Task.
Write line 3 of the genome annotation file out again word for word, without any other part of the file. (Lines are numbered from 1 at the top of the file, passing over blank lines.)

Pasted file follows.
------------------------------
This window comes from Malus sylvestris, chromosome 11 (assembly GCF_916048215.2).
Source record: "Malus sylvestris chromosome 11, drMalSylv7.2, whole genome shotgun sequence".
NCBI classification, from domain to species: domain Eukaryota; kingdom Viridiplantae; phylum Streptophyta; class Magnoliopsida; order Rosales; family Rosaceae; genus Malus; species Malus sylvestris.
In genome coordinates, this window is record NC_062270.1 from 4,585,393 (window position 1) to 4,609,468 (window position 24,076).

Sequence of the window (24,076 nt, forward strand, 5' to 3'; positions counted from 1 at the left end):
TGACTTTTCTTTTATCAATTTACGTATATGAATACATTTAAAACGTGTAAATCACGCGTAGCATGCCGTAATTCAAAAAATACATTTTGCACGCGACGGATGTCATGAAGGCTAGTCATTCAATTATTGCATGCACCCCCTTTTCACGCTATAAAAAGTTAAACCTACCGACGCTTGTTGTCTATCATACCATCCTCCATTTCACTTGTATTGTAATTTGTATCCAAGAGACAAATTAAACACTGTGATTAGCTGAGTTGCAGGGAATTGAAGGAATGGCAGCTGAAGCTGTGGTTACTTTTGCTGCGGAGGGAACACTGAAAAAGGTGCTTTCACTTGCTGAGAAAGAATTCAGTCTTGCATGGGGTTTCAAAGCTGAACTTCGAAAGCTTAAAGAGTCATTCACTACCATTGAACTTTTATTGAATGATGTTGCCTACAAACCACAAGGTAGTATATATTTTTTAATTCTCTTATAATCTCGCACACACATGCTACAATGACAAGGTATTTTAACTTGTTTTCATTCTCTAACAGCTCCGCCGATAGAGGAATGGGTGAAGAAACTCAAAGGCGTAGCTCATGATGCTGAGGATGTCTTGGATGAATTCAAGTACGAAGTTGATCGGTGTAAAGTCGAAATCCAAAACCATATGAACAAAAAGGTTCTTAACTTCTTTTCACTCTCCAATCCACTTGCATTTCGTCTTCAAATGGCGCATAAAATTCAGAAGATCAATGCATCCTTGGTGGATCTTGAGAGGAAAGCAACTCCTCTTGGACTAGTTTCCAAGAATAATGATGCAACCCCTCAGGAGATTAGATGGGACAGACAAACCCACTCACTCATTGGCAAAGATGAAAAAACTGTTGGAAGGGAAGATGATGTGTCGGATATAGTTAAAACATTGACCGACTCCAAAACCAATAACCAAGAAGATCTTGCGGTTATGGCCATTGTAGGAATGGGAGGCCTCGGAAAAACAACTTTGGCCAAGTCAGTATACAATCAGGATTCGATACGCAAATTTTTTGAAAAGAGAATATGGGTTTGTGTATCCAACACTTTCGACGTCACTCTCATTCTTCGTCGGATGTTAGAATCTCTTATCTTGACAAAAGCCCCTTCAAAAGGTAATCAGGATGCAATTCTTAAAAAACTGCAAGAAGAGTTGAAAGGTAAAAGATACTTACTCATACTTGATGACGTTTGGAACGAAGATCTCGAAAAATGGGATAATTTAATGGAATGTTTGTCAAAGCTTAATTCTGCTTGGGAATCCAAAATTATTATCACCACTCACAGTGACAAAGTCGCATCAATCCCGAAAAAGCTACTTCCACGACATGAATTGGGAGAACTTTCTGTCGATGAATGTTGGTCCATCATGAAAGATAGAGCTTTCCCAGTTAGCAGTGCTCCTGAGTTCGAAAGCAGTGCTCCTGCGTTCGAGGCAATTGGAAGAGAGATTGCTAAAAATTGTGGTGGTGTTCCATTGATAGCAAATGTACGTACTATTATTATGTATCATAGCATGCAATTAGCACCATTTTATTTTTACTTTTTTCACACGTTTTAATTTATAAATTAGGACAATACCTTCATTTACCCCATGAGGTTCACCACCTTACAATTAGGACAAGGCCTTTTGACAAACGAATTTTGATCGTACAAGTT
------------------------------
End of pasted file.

NCBI classification, from domain to species: domain Eukaryota; kingdom Viridiplantae; phylum Streptophyta; class Magnoliopsida; order Rosales; family Rosaceae; genus Malus; species Malus sylvestris.